By Diana Keough
Chicago — Otis Moss III is striking in a raw way. Broad-faced,
boyish and slender, the 36-year-old preacher looks more like a man who
is consumed with fashion than the fate of sinners.
But when he steps into the large pulpit of Trinity United Church of
Christ — the South Side church that presidential candidate Barack Obama
calls home — and begins to preach, all eyes are drawn to him.
“JE-sus is the one who puts the devil in his p-la-ce,” Moss says,

stretching “place” into three syllables. The choir standing behind him,
more than 100 strong, seems to fade away. Moss holds a microphone in one
hand and moves his free hand to the beat of his sermon. He seems
incapable of uttering a dead sentence.
For the next hour, Moss rolls Scripture and hip-hop lyrics around in
the same thoughts as he criticizes the mindset of young black males
who’d rather play basketball than learn physics. He goes after Bush
administration policies, the war in Iraq and the United States’
free-market economy.
Such talk in any of the white churches across town would make the
congregation squirm. Not so at Trinity, where the words are met with
exuberant clapping, standing ovations and loud exclamations of “Yes,
Named one of “The Twenty to Watch” ministers under 40 by The African
American Pulpit magazine and one of the most influential
African-American religious leaders by the Web site Beliefnet.com, Moss
was handpicked by Trinity’s senior pastor, Jeremiah Wright, to succeed
him in 2008 because of Moss’ growing reputation in reaching inner-city
In the 2007 book, “Gospel Remix: Reaching the Hip Hop Generation,”
Moss wrote that the church is a place where young people should be able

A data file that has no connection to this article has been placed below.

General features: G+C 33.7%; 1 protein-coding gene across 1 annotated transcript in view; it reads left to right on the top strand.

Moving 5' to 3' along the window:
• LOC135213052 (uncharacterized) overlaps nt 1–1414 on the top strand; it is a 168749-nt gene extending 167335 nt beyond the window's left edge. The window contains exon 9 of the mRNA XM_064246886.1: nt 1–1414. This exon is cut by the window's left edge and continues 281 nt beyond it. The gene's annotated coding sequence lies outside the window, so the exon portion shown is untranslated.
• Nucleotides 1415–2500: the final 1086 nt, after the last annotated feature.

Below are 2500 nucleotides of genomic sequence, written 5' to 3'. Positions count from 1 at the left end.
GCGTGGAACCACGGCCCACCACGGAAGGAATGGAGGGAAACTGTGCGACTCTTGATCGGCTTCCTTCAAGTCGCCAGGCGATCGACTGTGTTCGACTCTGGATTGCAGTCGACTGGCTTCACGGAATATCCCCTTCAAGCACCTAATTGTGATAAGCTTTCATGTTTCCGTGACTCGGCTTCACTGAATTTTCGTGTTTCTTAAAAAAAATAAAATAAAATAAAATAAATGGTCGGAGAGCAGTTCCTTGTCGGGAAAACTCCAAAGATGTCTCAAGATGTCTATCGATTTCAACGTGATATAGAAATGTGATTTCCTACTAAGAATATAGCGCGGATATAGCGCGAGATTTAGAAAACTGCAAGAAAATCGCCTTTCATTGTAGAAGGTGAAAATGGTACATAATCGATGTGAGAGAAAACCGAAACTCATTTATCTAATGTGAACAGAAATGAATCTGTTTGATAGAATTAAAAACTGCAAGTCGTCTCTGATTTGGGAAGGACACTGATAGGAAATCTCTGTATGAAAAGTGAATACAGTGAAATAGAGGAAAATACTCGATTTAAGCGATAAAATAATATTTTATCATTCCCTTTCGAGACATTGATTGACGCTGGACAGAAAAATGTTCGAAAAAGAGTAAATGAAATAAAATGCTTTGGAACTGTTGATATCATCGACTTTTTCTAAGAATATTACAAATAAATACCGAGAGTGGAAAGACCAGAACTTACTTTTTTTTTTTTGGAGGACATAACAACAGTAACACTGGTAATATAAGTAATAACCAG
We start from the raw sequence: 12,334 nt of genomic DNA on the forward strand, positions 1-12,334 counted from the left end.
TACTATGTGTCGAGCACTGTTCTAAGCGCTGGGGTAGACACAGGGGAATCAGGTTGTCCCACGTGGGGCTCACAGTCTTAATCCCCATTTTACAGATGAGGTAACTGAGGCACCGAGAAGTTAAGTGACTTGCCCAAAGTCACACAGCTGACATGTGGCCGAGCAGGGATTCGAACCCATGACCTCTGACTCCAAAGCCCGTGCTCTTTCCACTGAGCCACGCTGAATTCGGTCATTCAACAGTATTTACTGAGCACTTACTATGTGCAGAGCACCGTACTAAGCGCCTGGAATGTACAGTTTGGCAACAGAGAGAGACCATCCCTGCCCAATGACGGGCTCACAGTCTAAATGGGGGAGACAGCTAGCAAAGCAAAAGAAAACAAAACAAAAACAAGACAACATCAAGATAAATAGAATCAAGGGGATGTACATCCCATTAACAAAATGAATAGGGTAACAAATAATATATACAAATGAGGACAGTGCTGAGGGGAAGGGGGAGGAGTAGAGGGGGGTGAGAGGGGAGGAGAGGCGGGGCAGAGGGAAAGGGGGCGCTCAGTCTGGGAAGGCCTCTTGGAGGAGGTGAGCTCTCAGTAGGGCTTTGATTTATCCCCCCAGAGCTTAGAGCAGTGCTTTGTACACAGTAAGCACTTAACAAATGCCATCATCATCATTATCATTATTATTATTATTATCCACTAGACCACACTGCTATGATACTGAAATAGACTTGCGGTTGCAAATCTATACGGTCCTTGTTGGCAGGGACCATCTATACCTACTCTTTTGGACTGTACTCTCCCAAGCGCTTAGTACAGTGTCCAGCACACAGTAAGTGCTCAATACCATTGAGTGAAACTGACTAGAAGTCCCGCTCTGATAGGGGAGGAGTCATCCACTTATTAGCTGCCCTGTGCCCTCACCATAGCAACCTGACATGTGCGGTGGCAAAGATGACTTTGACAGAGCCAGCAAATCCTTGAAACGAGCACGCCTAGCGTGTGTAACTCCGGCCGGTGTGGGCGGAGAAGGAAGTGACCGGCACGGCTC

to see themselves in a positive light. “Most don’t,” he said, speaking
by phone from his church office.
That’s why Trinity’s stained-glass windows depict biblical
characters with black faces, and why he says the Bible study curriculum
and every sermon should affirm black youngsters’ race, heritage and that
God loves them.
The predominantly black Trinity boasts more than 10,000 members and
is the largest church within the traditionally white United Church of
Christ denomination.
Some critics accuse Trinity’s motto — “Unashamedly Black and
Unapologetically Christian” — reflects a racially exclusive theology.
The church’s “Black Value System” asks members to affirm their
commitment to God, the “black community,” the “black family” and the
“black work ethic.”
Moss said Greek Orthodox, Irish Catholics and German Lutherans can
connect their faith to their culture without being criticized. “Blacks
are the only group of people denied the ability to reach back to their
roots, to connect to our culture to define who we are,” he said.
Moss’ path to the high-profile Chicago pulpit completes a circle of
sorts. He’s the youngest son of Edwina and Otis Moss Jr., considered
Cleveland’s “First Family of Faith.”
His father, pastor of Olivet Institutional Baptist Church in
Cleveland, remains known for mixing God and politics in a way that made
many white people uneasy. Like his father, Moss embraces “black